Can an employer summarily dismiss an employee for one mistake? The short answer is that it depends on how big of a mistake it is. An isolated act of disobedience will not normally justify immediate dismissal but, in certain circumstances, dismissal can be warranted.

The leading case on point is Laws v. London Chronicle (Indicator Newspapers) Ltd.1 In that case, the court stated that the test to be applied is whether an isolated act of disobedience amounted to a repudiation of the employment contract or one of its essential terms. Additionally, there is a requirement that the disobedience must at least have the quality that it is wilful and connotes a deliberate flouting of the essential contractual conditions. The concept of a single act of misconduct has been dealt with by Canadian courts under the various grounds that warrant summary dismissal of an employee. However one defines the conduct, the test remains consistent. The court uses a contextual approach in the application of the test and the results turn on the particular facts of each case. Some of the more common examples that are often the subject of a wrongful dismissal action are discussed below.

Breach of Workplace Policy

An employee may be summarily dismissed with cause for a single incident of wilfully breaching known and reasonable workplace policies. Where the nature of the employee’s breach is sufficiently serious, having regard to all the circumstances so as to constitute a repudiation of the employment contract, the employer can terminate the employee immediately for just cause.

There have been cases, however, that have found that an isolated transgression2 or error in judgment,3 although on its face a deviation from the employee’s normal behaviour, does not amount to a serious enough transgression to repudiate the employment contract and justify summary dismissal.4 Often the courts will have regard to the nature and force of the policy and the length of the employee’s service when making a conclusion with respect to the application of the test. Even the breach of what may be considered a significant policy may not justify the dismissal of a long service employee, where the court finds the employee is entitled to a second chance.5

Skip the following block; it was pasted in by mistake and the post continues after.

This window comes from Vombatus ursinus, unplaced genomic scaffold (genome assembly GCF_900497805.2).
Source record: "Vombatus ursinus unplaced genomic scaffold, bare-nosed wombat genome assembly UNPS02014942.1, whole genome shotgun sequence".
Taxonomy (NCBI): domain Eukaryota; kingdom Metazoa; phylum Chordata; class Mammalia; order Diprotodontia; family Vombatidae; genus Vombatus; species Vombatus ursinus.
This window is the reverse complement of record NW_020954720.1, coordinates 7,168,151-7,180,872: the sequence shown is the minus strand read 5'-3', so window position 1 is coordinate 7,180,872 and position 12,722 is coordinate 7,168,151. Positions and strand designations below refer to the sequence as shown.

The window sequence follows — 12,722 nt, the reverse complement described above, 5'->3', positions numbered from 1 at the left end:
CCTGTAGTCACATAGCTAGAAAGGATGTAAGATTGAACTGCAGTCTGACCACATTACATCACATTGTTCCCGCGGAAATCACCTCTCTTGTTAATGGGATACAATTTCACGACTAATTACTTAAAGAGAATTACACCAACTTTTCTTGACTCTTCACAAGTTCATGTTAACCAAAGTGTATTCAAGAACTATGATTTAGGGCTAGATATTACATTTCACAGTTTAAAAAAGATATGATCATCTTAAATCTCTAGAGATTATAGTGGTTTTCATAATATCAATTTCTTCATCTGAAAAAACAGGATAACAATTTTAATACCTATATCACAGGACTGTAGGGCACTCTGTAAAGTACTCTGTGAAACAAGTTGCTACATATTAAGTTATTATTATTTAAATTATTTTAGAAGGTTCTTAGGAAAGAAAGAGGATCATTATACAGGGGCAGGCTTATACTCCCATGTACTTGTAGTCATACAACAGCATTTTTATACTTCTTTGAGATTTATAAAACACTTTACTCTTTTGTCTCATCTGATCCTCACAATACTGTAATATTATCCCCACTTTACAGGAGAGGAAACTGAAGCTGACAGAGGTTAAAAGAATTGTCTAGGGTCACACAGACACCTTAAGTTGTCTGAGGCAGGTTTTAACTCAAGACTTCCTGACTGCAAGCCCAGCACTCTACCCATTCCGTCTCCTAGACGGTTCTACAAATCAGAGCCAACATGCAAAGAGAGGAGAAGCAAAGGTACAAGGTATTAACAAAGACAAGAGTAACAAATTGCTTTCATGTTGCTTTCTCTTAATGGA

The court has also set the standard higher to immediately dismiss a long‐term employee who holds a position of some responsibility. In other words, a lower level of misconduct is required to dismiss an employee in a lower position or whose employment is of shorter duration.6 However, where the isolated act meets the test in Laws v. London, just cause will exist.


The honesty of an employee is key to the employment relationship and, on that basis, isolated acts that call into question an employee’s trustworthiness can often be grounds for summary dismissal. There appears to be a difference between isolated, relatively minor forms of employee dishonesty, and serious acts of dishonesty, such as theft and fraud. Historically, dishonesty was always cause for dismissal, even one isolated act. Today, the courts take a contextual approach that considers the nature and seriousness of the dishonest act. The principle of proportionality used in this analysis seeks to balance the severity of the employee’s misconduct and the sanction imposed.7 Applying the Laws v. London test implicitly adopted in McKinley, the test in this scenario is whether the employee has been dishonest to such a degree that it is incompatible with his or her employment relationship.


A single incident of insubordination will amount to just cause only in exceptional circumstances. Where an act of insubordination strikes at the root of the employment contract, showing in effect that the employee has repudiated the contract or one of its essential terms, it is cause for dismissal.

In Amos v. Alberta,8 the Alberta Court of Queen’s Bench outlined an approach to the question reminiscent of wilful disobedience, in considering whether a single incident of insubordination may constitute cause for dismissal:

Usually, one instance of insubordination will not be sufficient to summarily fire an employee. However, one incident of insubordination can be enough, if:

  • the insubordination is grave
  • it consists of wilful and deliberate disobedience of an order  
  • work rules were made known to the employee  
  • work rules were consistently enforced  
  • work rules were clearly communicated to the employee  
  • the work order was authorized, that is, that it came within the scope of the worker’s duties  
  • the worker was made aware, unequivocally, that discipline is the penalty for disobedience  
  • the work order was lawful and reasonable in content  
  • the employee has no reasonable excuse for disobedience  
  • the breach is serious  

In summary, the court will assess all relevant circumstances in the context of the Laws v. London test to determine if, in a particular case, a single act of insubordination will justify summary dismissal.


In several cases, the courts have attempted to break down an isolated act into several smaller acts to justify dismissal.9 While the Laws v. London test is not always referenced in a court’s assessment of a single incident just cause defence, the language used is usually consistent with this foundational test. A court will always engage in a contextual analysis, balancing the misconduct of an employee with the severity of the sanction to determine whether it is, indeed, one strike and you’re out.